It’s hard out here for an MC these days. Between declining sales, the ever-cheapening of “ringtone rap” productions, and the bitter backlash from the “Hip-Hop Is Dead” movement, where do you turn? Any aspiring underground MCs could do worse than look at the track record for Esham, the pioneering Detroit horrorcore rapper who drops his 15th solo album, Sacrificial Lambz, this month. A solo project in the truest sense—written, performed, and produced entirely by Esham—the album is released on Esham’s own Gothom Inc. label; a hungry independent response to a bloated, ailing mainstream.
Rounding out his second decade of dropping the “wicked shit” (having debuted with his first album at the tender age of 13, in 1990), Esham’s usual blood-guts-sex fantasies are spiced up on Lambz with a new focus on politics—both of the U.S. and the hip-hop world. The latter is front-and-center on “U Kill Me”, one of the album’s best cuts, in which Esham parlays his macabre lyrics into a paranoid statement about violence and martyrdom (and the convenient marketability of dead MCs) in hip-hop. On “Garbitch”, Esham spits venom at flash-in-the-pan pop and hipster rappers, calling out both 106 & Park and the ironic MCs “wearing tight-ass sweaters”. Perhaps most disturbing is the nightmarish acid trip of “Unholy Knights”, in which Esham plays the role of a disturbed U.S. soldier in Iraq: “automatic weapon requires / murder for my country hired / I didn’t mean to set that little boy body on fire!” For an even sicker bent, the beat on “Knights” features an angelic choral rendition of “Silent Night”.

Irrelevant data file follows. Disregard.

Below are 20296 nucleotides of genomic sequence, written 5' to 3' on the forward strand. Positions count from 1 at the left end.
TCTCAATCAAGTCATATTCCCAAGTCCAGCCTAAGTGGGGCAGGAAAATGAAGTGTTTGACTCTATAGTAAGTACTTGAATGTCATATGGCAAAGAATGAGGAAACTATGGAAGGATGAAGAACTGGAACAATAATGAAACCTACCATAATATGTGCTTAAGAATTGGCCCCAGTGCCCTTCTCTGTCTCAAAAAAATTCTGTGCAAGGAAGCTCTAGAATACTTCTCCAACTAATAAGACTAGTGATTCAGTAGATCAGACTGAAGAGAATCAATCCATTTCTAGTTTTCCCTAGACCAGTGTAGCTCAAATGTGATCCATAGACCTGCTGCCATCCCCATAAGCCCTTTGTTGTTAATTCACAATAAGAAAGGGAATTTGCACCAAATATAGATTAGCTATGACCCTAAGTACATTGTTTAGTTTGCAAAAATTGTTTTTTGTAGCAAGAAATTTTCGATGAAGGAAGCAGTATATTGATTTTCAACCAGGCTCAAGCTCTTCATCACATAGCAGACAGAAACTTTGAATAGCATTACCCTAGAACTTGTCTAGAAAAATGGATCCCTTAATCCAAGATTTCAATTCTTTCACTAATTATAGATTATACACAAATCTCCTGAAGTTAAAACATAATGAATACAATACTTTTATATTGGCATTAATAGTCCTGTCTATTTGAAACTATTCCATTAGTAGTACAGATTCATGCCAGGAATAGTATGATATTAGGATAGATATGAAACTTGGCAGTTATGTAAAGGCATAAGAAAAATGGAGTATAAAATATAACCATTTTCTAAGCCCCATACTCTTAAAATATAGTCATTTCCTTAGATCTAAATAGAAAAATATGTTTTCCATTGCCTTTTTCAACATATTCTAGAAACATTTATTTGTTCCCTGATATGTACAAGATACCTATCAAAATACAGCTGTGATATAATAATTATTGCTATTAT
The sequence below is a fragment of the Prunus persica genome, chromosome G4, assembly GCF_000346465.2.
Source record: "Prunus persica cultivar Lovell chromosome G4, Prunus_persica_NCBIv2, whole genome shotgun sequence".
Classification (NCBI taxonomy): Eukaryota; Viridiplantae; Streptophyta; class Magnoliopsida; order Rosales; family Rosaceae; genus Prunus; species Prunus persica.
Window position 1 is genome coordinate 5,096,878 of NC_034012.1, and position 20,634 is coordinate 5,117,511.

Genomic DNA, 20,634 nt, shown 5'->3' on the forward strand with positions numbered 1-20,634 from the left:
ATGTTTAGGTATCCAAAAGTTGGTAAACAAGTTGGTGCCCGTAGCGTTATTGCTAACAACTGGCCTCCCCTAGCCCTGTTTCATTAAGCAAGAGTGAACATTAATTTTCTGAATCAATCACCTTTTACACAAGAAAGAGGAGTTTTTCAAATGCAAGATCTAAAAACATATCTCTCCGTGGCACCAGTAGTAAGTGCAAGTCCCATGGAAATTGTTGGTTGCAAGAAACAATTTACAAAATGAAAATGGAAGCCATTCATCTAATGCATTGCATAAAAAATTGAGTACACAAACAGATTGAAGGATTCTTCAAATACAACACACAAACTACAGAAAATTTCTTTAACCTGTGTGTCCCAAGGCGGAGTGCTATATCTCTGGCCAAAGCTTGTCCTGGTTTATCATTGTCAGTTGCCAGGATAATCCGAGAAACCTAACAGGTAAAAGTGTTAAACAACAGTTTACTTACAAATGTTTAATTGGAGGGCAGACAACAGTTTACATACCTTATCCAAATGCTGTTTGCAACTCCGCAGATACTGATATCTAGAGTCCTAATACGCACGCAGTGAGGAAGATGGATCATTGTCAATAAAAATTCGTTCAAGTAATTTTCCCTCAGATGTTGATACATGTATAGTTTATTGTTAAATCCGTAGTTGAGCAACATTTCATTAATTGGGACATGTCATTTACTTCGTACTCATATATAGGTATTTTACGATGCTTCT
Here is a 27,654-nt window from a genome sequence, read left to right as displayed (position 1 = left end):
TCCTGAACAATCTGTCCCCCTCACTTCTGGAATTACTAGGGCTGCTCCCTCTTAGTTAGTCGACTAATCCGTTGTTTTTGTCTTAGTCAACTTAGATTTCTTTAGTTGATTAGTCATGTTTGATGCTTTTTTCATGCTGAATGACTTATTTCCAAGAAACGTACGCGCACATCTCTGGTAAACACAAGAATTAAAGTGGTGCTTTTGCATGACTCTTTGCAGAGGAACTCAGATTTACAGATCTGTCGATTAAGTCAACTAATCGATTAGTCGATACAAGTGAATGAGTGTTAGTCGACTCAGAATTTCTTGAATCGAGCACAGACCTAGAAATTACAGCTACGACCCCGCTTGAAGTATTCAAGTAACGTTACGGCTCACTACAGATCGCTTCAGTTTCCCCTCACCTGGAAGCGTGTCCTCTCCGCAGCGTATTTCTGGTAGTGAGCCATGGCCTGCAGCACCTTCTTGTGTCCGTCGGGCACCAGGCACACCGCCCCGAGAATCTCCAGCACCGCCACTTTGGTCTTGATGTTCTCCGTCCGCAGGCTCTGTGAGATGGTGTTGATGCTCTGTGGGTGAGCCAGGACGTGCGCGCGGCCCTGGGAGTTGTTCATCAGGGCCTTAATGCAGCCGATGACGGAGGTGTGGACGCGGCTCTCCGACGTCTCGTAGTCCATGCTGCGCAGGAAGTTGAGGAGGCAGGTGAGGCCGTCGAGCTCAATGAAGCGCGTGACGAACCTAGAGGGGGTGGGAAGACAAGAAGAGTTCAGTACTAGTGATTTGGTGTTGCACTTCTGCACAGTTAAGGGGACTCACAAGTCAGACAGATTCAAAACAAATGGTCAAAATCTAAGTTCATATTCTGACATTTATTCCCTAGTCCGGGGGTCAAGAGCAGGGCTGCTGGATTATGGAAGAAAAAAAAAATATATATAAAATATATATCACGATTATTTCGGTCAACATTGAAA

A native son of Detroit, Esham doesn’t have to move far to see prime evidence of urban decay, despair and desperation in America. “Levies Broke” compares the crack epidemic—what Esham calls a “hurricoke”—to the Motor City’s own Katrina, a catrastrophe from which the city has never really recovered. Moving from political to personal, album-closer “Substance Abuse” looks for some kind of redemption. Lambz features its share of Esham’s usual violent fantasies and horror-movie theatrics, but there’s an element of responsibility, and—dare I suggest it—hope, this time around.